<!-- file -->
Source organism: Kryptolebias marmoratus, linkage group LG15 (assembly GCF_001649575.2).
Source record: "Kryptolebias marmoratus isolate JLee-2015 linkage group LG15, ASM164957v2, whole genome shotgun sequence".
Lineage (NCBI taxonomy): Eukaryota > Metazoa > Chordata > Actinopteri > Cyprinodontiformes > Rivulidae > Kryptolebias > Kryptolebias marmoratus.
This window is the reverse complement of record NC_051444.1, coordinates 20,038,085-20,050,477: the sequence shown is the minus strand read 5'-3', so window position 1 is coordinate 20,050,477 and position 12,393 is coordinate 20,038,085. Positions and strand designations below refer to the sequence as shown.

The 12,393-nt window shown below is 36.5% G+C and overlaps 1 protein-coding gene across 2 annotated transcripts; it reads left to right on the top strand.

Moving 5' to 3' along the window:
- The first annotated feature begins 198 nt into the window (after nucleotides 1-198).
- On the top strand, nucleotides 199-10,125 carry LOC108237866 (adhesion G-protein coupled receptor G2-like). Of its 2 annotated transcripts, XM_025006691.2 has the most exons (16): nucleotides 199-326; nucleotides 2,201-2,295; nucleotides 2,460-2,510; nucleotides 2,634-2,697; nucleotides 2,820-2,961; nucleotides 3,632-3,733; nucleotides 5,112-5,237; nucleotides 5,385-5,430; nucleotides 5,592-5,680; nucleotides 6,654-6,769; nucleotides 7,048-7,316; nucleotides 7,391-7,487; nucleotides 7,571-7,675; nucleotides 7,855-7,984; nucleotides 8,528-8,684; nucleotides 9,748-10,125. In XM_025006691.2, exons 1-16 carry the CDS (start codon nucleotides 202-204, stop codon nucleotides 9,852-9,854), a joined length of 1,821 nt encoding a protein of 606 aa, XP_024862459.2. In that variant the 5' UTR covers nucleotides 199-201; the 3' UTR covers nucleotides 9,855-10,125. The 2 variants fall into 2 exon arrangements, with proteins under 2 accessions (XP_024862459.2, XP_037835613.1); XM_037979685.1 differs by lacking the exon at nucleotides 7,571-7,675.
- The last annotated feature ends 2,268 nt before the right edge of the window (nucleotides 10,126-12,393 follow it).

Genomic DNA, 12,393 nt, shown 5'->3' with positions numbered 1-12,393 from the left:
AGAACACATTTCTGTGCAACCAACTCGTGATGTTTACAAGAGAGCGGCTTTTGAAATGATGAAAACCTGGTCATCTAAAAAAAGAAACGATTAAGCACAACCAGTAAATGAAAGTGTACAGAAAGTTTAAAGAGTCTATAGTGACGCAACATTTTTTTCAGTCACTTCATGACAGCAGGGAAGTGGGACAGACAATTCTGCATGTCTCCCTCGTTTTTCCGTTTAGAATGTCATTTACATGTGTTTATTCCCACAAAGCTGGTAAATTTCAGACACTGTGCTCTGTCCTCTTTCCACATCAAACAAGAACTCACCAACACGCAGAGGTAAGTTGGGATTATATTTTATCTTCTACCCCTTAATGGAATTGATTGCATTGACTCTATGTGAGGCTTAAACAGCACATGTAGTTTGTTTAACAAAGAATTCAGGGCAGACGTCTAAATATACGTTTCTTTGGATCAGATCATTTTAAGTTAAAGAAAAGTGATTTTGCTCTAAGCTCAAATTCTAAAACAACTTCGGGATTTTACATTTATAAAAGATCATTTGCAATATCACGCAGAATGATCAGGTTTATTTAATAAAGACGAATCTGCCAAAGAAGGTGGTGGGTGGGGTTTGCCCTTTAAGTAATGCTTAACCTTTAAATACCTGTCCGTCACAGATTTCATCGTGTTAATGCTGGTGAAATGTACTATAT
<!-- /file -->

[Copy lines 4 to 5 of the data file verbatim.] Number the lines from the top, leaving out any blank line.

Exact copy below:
This window is the reverse complement of record NC_051444.1, coordinates 20,038,085-20,050,477: the sequence shown is the minus strand read 5'-3', so window position 1 is coordinate 20,050,477 and position 12,393 is coordinate 20,038,085. Positions and strand designations below refer to the sequence as shown.

The 12,393-nt window shown below is 36.5% G+C and overlaps 1 protein-coding gene across 2 annotated transcripts; it reads left to right on the top strand.